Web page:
Only: The Way Home & The Bittersweet Summer cover

Using animals to comment on the human condition is a tradition with a long history in comics. Andy Runton is the latest to use it to its full potential, creating this generation’s Winnie the Pooh in his stories of Owly and his worm friend.

The first book, The Way Home & The Bittersweet Summer, contains two mostly wordless pieces. The first story shows how Owly rescues a worm from drowning during a rainstorm. After recovery, and although the two species are natural enemies, the two set out to reunite Wormy with his parents. Next, they garden, where they try to attract a hummingbird. These stories revel in simple pleasures, like birdwatching and homemade stew, while they instill a respect for nature, seasonal cycles, and the natural life.

Only: The Way Home & The Bittersweet Summer cover

Owly is an adorable puffball of a bird. He’s almost all eyes, and yet, with a few twists of line, Andy Runton manages to convey an extensive variety of emotion, including optimism, disappointment, concern, loneliness, and friendship. The other creatures, including smaller birds and lightning bugs, are also cute and expressive. Dialogue takes place through pictographs symbolizing concepts like home and family. The simplicity of the design demonstrates Runton’s brilliant cartooning in bringing these characters and settings alive.

In the second book, Just a Little Blue, Owly must make sacrifices in order to build bluebirds a birdhouse. This story explores the idea that sometimes those we are trying to help may be distrustful of our aid efforts. Readers see how to set aside old hurts in order to help one’s fellows as the birds find a new place to live after a natural disaster.

Owly and Wormy are confronted with a series of challenges where they work though solving the problem step by step, from idea to implementation. It makes for wonderful comic sequences, and the raccoon shopkeeper who provides seed and plans cries out to be animated.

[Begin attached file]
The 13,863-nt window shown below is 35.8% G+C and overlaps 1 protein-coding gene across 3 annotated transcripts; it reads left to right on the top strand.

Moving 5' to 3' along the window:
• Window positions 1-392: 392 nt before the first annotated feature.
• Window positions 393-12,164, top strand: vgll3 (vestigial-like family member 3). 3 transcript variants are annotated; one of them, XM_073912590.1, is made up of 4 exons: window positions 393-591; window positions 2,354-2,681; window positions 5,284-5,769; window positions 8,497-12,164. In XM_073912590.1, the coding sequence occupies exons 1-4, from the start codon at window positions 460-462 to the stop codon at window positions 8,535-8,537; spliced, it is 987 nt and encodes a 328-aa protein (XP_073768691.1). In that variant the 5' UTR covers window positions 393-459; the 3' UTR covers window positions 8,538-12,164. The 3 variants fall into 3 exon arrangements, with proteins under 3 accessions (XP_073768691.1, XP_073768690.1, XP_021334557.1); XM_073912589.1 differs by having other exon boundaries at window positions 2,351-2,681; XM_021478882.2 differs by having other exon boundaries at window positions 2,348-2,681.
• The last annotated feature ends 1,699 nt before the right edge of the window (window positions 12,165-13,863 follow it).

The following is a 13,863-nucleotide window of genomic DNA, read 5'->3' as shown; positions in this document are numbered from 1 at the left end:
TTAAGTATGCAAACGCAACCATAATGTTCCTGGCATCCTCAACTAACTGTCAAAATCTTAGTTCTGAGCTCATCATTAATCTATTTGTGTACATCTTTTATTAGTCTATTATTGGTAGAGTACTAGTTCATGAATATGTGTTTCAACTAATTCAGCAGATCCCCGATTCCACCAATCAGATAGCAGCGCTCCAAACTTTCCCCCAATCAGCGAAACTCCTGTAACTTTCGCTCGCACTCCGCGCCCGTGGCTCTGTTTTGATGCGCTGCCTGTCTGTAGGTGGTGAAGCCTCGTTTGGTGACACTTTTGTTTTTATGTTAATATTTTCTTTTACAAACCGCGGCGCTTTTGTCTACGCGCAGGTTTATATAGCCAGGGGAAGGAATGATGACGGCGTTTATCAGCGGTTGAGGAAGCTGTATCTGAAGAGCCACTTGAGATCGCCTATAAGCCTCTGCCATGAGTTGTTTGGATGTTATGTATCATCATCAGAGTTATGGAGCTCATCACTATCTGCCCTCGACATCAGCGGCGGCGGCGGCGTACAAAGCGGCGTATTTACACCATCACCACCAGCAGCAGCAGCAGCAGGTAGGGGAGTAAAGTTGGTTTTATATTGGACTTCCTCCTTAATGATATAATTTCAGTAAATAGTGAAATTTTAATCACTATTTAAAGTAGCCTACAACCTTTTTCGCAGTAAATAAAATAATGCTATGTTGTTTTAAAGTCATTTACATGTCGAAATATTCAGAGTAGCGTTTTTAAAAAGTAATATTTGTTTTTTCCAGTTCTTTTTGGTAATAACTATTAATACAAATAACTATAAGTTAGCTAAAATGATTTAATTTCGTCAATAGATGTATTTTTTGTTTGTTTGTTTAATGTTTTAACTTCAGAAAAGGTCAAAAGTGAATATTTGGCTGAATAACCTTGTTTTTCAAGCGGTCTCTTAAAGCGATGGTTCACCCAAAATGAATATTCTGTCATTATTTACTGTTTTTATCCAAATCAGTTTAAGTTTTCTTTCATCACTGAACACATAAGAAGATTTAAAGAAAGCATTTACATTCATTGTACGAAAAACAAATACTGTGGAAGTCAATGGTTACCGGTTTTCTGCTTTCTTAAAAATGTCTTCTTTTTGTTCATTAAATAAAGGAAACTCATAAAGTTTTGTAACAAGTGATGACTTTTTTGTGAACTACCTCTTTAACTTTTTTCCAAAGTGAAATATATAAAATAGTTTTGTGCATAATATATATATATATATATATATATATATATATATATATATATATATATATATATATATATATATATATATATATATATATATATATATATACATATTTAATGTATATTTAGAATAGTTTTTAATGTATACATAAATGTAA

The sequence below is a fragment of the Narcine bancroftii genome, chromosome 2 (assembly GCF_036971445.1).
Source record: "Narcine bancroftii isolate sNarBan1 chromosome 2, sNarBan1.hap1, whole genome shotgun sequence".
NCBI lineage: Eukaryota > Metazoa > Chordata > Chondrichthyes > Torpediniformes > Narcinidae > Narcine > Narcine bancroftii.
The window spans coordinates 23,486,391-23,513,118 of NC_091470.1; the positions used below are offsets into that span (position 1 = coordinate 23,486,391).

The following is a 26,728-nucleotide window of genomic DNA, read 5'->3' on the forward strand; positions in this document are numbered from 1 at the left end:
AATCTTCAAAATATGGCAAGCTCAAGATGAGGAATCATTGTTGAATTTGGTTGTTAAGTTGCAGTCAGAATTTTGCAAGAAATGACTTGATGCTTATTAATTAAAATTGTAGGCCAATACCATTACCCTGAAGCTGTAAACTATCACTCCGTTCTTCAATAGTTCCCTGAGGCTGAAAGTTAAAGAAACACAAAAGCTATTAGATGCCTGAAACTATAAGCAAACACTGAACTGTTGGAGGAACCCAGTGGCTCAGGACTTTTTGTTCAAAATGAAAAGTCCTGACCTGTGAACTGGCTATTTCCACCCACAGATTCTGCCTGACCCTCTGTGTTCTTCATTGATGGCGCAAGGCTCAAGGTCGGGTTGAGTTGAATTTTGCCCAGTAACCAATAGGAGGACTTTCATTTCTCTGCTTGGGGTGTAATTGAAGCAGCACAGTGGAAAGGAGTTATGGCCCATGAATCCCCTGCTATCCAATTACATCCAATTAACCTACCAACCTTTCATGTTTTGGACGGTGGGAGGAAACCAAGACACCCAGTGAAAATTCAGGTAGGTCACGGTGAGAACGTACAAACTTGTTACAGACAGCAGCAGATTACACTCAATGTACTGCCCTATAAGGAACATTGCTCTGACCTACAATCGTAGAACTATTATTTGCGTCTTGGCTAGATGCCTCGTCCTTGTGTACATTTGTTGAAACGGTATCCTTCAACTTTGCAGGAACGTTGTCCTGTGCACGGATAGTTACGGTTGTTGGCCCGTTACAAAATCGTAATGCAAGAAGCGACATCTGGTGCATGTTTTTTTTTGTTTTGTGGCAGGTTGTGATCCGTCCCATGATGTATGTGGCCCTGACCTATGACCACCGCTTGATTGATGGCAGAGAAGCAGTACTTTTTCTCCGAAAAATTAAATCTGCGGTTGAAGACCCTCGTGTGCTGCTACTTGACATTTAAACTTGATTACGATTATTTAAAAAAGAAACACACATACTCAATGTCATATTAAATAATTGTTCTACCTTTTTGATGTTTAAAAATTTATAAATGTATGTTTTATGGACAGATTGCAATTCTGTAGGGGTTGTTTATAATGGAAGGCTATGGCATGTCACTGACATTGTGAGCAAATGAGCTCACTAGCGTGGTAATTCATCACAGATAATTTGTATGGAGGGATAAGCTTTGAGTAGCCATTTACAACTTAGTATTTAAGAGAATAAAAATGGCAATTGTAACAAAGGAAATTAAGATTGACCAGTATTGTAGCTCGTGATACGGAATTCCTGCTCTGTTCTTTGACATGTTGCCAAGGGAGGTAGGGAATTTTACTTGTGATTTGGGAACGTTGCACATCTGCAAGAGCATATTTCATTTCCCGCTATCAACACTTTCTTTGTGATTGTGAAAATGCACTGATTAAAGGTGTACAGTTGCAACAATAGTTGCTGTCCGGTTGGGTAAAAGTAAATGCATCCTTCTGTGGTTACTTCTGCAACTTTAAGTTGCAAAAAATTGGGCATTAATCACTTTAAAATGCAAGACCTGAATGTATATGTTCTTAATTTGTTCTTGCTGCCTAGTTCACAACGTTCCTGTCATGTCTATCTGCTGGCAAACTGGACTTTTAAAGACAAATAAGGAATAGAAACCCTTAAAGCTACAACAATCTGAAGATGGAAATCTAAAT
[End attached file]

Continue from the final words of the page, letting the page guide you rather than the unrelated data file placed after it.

Owly: Just a Little Blue cover

In the latest volume, Flying Lessons, Runton’s pictographic language has developed, becoming more complex in the concepts expressed, yet staying as easy-to-read as ever. On their way home one evening, Wormy and Owly are surprised by a mysterious flying creature in the dusky forest. Their discussion with each other proceeds as follows:

“Let’s go back home and look it up in our books!”
“We only have books about birds.”
“Wasn’t that a bird?”
“No, it didn’t have wings or a beak.”
“Maybe it was a squirrel?”
“No, squirrels don’t fly.”

Only it’s all done with very-well-chosen and -drawn pictures. Owly and Wormy share their creator’s belief in image-based communication, since they decide to draw what they saw and ask others for help with identification. It turns out that the mystery creature is a flying squirrel.

The squirrel is very shy, especially of owls, his natural predator. Owly and Wormy want to make friends with him, so they offer some treats as a way of demonstrating their goodwill. Many of the Owly stories revolve around or involve food, a basic need made enjoyable through company or the joy of taste. Shared meals symbolize friendship and goodwill.

Owly: Flying Lessons cover

Wormy succeeds in making a new friend, but Owly feels left out and lonely, especially when it comes to the question of why this mammal can fly but he can’t. As expected with this heart-warming series, through their shared friendship with Wormy, the two come to work together and even learn from each other.

Readers will be charmed by the innocence of these stories while laughing out loud at their good humor. The messages are simple yet profound. It’s always good to be reminded that those who are taught to hate each other can still be friends or that helping others brings its own rewards. Although cute and charming, the comics also have drama and sequences full of adventure.


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